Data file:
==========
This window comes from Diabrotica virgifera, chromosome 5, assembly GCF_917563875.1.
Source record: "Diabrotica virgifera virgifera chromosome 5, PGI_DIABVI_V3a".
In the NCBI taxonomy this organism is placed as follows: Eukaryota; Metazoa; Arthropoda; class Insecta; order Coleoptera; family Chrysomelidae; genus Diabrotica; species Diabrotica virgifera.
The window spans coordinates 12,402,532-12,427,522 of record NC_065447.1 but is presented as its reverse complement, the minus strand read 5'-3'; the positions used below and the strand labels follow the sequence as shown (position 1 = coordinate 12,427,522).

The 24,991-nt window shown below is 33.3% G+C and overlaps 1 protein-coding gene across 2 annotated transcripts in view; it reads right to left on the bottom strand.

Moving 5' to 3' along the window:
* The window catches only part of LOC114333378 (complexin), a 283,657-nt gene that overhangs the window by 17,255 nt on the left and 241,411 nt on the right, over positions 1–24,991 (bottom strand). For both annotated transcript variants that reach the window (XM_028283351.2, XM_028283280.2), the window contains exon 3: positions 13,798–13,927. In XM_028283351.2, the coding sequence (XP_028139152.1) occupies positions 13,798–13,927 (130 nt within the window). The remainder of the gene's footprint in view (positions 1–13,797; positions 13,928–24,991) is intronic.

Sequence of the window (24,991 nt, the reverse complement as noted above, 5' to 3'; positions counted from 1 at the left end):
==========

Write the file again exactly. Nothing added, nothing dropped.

This window comes from Diabrotica virgifera, chromosome 5, assembly GCF_917563875.1.
Source record: "Diabrotica virgifera virgifera chromosome 5, PGI_DIABVI_V3a".
In the NCBI taxonomy this organism is placed as follows: Eukaryota; Metazoa; Arthropoda; class Insecta; order Coleoptera; family Chrysomelidae; genus Diabrotica; species Diabrotica virgifera.
The window spans coordinates 12,402,532-12,427,522 of record NC_065447.1 but is presented as its reverse complement, the minus strand read 5'-3'; the positions used below and the strand labels follow the sequence as shown (position 1 = coordinate 12,427,522).

The 24,991-nt window shown below is 33.3% G+C and overlaps 1 protein-coding gene across 2 annotated transcripts in view; it reads right to left on the bottom strand.

Moving 5' to 3' along the window:
* The window catches only part of LOC114333378 (complexin), a 283,657-nt gene that overhangs the window by 17,255 nt on the left and 241,411 nt on the right, over positions 1–24,991 (bottom strand). For both annotated transcript variants that reach the window (XM_028283351.2, XM_028283280.2), the window contains exon 3: positions 13,798–13,927. In XM_028283351.2, the coding sequence (XP_028139152.1) occupies positions 13,798–13,927 (130 nt within the window). The remainder of the gene's footprint in view (positions 1–13,797; positions 13,928–24,991) is intronic.

Sequence of the window (24,991 nt, the reverse complement as noted above, 5' to 3'; positions counted from 1 at the left end):